Bruno’s project legacy will persist in region

“The Joe” won’t go.
PHOTOGRAPHER:

“The Joe” won’t go.

The Joe is the nickname of the Joseph L. Bruno Stadium at Hudson Valley Community College in Rensselaer County. It and other Bruno legacies are likely to remain, despite the former state Senate majority leader’s conviction Monday on federal corruption charges.

Robert Hill, chairman of the college’s Board of Trustees, which oversees the naming of structures on the campus, said he does not favor removing Bruno’s name from the stadium.

“While in office, Bruno was a steadfast advocate and friend and he understood the role this college plays as an engine for economic and workforce development in the region,” he said.

The college’s board named the $14 million stadium after Bruno in 2002, citing his efforts to secure state funds for the stadium and its minor league baseball franchise.

Spokespersons of several other organizations that have honored Bruno said they either had no intention of removing his name or had not even discussed the possibility of removing his name.

Nancy Rice, director of communications for the Commission on Economic Opportunity in Troy, said the agency will retain Bruno’s name on its family resource center. “I do not know of any plans to change the name of it,” she said. Bruno helped get state funds to launch a Head Start center at the facility and for this he will be remembered, Rice said. “He did do good things. I hope in the end we remember the good and bad in us all.”

Robert Altman, chief executive officer of WMHT, said he and others at the public television station have not discussed changing the name of the station’s Joseph L. Bruno Broadcast Operations Center at 4 Global View in North Greenbush. A plaque in the center honors Bruno for helping the television station secure funding.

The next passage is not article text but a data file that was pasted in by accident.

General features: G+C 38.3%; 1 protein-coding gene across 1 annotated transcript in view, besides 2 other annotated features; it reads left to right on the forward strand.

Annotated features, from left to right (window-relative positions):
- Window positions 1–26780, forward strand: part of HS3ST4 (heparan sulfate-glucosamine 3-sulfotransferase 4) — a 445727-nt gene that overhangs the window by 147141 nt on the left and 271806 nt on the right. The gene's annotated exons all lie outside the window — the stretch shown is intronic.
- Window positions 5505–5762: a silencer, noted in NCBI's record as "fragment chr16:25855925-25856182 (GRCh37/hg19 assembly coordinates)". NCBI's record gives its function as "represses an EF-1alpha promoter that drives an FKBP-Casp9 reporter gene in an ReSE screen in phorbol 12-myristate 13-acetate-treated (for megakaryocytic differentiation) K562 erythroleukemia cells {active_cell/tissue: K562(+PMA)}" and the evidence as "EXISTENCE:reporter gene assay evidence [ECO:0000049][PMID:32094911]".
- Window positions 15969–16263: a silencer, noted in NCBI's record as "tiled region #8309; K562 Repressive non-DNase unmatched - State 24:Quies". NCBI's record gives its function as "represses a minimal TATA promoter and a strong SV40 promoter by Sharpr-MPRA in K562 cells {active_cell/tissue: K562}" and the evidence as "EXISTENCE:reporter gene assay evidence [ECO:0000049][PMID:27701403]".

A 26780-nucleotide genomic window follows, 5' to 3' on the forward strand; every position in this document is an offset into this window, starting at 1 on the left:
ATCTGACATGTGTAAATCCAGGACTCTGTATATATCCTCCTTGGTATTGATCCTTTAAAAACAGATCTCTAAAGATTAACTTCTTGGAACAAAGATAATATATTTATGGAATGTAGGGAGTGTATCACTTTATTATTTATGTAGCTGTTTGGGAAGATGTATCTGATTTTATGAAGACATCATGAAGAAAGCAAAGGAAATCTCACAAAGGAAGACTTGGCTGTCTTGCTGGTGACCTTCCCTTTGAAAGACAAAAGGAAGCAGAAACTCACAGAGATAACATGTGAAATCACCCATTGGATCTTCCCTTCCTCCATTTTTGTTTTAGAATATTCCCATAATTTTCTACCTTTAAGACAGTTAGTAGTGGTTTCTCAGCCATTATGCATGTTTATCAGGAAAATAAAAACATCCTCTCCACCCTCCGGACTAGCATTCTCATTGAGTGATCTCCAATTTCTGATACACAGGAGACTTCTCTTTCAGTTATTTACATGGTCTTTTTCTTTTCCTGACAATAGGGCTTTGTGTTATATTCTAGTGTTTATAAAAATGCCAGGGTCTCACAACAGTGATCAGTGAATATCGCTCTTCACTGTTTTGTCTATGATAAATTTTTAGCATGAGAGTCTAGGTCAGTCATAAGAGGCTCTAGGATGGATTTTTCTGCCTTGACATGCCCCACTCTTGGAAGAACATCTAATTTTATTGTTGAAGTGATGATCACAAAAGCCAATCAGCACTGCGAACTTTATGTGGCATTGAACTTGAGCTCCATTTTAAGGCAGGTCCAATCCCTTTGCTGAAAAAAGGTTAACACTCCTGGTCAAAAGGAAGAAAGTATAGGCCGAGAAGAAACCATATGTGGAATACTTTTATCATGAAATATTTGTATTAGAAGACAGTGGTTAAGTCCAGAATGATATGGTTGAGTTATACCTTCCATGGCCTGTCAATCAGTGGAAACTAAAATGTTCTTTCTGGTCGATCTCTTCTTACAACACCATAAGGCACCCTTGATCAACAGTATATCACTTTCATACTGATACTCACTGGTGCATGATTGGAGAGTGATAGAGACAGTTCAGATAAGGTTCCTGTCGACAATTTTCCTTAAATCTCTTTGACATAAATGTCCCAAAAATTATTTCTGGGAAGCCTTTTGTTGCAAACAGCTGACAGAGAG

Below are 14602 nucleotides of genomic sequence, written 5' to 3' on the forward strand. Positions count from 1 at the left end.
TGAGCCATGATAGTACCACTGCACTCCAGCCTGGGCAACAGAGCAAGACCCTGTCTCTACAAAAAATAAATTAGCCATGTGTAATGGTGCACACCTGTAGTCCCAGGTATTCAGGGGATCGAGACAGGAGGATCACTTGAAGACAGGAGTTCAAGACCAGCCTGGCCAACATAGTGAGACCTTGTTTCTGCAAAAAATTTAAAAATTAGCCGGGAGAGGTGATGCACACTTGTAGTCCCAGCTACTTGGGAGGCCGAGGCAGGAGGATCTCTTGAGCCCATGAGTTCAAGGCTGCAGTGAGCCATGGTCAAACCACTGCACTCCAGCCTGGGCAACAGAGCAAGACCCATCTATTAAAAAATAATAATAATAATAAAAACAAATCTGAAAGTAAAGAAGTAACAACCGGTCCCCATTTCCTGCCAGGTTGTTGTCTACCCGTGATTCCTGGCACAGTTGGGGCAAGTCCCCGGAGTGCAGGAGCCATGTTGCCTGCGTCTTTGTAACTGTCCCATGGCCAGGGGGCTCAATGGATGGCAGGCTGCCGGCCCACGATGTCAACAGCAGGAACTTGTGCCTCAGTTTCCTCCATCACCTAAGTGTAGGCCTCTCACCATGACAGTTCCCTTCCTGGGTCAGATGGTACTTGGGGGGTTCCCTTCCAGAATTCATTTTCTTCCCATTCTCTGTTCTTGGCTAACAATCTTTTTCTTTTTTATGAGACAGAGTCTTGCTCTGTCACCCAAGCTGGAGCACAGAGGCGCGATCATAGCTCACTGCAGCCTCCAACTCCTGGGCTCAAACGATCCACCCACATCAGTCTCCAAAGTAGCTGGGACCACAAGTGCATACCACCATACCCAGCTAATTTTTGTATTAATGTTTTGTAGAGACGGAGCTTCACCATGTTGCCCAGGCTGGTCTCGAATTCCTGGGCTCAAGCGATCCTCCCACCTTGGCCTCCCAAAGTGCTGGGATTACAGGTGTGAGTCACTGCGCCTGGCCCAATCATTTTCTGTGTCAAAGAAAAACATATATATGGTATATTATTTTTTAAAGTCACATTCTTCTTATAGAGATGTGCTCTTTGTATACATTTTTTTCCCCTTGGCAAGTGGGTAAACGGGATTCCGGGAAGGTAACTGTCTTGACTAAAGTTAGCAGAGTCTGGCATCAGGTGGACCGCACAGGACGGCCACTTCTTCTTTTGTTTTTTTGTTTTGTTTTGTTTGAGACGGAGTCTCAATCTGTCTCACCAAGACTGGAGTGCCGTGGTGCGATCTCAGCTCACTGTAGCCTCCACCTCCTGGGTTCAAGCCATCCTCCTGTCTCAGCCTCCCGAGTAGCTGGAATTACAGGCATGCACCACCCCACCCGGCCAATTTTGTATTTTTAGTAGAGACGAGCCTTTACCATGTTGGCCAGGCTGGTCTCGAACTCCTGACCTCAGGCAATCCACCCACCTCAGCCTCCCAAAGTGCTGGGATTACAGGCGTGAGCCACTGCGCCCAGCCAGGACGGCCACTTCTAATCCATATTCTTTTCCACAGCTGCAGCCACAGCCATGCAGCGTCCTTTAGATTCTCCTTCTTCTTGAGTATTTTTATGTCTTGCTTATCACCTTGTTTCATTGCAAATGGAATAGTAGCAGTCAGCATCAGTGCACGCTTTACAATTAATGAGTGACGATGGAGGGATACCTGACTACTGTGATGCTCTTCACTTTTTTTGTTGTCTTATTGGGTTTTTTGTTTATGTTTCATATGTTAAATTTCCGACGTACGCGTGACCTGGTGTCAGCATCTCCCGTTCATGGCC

“It is something we have not addressed. We haven’t even thought about that question yet,” Altman said.

Amy Williams, president of the Arts Center of the Capital Region, 265 River St., Troy, said the agency will keep the senator’s name on its Joseph L. Bruno Theatre. “Sen. Bruno did a lot of good for this community and the Capital Region. Whatever the outcome of the current situation, it is hard to diminish the effect he had on this community and on economic development and the arts in the area,” Williams said. Bruno provided seed money to help the center build the art facility downtown.

Tom Nardacci, owner of Gramercy Communications, a public relations company in Albany, said he believes most organizations will continue to honor Bruno because he helped them.

“Senator Bruno is still well regarded in terms of the things he did for the region, specifically in directing state dollars to worthy causes and projects. Those good projects are still good projects.”

Added Nardacci: “Overall, people have separated out this personal, criminal issue from the work he did over the last few decades. The Capital Region has not seen and probably will not see someone from the region with his political clout again.”

HVCC now has two facilities named after Rensselaer County political legends who also were convicted of federal felonies. The other is the Edward McDonough Athletic Complex. McDonough led the Rensselaer County Democratic Party for 25 years before losing the chairmanship in a scandal. In 1994, he was convicted on federal extortion and racketeering charges and spent 16 months in prison. He died in 1997. McDonough served on the HVCC board of trustees for 22 years, nine of those years as its chairman.

Blair Horner, of the New York Public Interest Research Group, said that while Bruno’s legacy will be tarred by the scandal, he was responsible for significant policy changes, including the banning of smoking in bars.

“He has had a profound effect on public policy. It was his greed that got him into trouble,” Horner said.

NYPIRG’s position is that organizations should not name a building, room or other architectural feature after a sitting legislator. “When they are still in office, it makes the elected official seem like a god. You are helping that person get elected by naming a building after him. Our tax dollars should not be used to get people re-elected,” Horner said.

Categories: Schenectady County

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